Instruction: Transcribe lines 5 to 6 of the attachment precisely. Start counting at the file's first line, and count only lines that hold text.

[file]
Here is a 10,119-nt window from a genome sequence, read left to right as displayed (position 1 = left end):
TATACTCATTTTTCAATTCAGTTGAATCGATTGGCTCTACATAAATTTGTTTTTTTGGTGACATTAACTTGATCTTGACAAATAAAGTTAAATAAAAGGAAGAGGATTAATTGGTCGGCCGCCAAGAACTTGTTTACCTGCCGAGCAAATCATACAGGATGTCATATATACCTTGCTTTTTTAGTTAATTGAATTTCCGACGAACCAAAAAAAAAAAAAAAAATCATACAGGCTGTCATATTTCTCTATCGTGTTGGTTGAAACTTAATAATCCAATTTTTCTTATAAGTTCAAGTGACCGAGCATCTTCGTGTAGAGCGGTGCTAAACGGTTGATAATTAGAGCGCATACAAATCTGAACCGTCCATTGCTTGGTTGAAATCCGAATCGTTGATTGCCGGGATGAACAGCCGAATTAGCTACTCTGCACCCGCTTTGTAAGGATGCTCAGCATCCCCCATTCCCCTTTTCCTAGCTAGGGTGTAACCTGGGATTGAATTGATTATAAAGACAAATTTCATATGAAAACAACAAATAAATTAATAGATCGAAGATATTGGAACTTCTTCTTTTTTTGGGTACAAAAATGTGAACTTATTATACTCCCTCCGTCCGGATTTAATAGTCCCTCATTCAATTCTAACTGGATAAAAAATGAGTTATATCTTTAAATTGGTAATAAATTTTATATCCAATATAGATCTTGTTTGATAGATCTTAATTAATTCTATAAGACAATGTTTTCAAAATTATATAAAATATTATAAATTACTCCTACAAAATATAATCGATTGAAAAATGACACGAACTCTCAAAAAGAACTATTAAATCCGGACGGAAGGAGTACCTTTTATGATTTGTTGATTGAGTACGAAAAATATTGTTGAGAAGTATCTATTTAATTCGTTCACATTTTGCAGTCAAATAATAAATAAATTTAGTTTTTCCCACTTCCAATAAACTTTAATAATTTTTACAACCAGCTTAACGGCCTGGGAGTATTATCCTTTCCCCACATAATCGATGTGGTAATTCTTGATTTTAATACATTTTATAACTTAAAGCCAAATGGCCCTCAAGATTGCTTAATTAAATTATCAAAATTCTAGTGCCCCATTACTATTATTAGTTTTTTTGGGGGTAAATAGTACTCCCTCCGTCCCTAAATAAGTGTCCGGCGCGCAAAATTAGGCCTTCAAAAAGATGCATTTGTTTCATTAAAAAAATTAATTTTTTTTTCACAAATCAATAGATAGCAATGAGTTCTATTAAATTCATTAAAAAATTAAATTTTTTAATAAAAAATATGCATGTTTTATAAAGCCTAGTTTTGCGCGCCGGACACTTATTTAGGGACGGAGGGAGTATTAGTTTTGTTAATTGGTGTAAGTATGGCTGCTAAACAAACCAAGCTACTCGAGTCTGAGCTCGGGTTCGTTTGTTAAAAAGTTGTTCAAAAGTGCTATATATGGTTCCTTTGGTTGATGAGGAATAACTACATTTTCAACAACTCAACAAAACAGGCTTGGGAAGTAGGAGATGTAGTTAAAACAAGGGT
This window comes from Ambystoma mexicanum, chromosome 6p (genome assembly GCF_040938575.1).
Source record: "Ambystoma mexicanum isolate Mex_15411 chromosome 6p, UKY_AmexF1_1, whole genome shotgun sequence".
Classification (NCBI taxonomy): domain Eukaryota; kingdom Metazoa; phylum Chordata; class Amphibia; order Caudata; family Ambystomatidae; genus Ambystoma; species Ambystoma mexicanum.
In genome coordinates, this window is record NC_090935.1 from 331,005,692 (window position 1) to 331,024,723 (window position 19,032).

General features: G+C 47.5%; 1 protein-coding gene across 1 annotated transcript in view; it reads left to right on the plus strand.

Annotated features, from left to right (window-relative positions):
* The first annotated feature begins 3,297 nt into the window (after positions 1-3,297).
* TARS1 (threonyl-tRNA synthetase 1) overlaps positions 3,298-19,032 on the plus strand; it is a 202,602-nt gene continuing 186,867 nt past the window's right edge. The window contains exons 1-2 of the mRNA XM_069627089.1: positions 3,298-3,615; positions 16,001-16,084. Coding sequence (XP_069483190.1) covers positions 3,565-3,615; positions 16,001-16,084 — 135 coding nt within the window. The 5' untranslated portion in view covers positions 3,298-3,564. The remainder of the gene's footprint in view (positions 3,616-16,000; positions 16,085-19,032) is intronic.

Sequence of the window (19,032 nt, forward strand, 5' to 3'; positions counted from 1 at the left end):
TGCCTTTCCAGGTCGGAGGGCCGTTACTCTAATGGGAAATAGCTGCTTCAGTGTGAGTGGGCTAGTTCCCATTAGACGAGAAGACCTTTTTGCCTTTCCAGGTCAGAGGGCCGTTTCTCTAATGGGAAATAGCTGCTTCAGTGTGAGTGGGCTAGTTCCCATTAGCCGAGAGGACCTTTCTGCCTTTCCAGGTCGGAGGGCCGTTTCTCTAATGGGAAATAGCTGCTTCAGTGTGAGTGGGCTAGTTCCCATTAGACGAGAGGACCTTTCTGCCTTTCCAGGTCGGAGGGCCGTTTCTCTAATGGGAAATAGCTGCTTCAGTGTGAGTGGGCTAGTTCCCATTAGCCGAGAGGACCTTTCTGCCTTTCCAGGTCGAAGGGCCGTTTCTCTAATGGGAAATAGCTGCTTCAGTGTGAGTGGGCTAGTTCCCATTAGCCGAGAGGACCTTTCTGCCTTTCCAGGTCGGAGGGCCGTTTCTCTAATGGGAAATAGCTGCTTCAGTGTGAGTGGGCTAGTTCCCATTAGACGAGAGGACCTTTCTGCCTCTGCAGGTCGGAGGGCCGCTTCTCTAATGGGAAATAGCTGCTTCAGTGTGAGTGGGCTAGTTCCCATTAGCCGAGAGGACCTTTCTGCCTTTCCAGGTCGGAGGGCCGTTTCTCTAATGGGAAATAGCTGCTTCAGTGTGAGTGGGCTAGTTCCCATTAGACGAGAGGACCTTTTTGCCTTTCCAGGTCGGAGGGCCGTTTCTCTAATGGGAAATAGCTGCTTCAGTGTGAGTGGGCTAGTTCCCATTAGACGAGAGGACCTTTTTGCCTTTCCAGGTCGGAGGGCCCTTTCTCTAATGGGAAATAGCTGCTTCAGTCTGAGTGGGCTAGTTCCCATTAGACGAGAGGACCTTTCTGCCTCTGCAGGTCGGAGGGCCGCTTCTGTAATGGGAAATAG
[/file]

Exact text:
Classification (NCBI taxonomy): domain Eukaryota; kingdom Metazoa; phylum Chordata; class Amphibia; order Caudata; family Ambystomatidae; genus Ambystoma; species Ambystoma mexicanum.
In genome coordinates, this window is record NC_090935.1 from 331,005,692 (window position 1) to 331,024,723 (window position 19,032).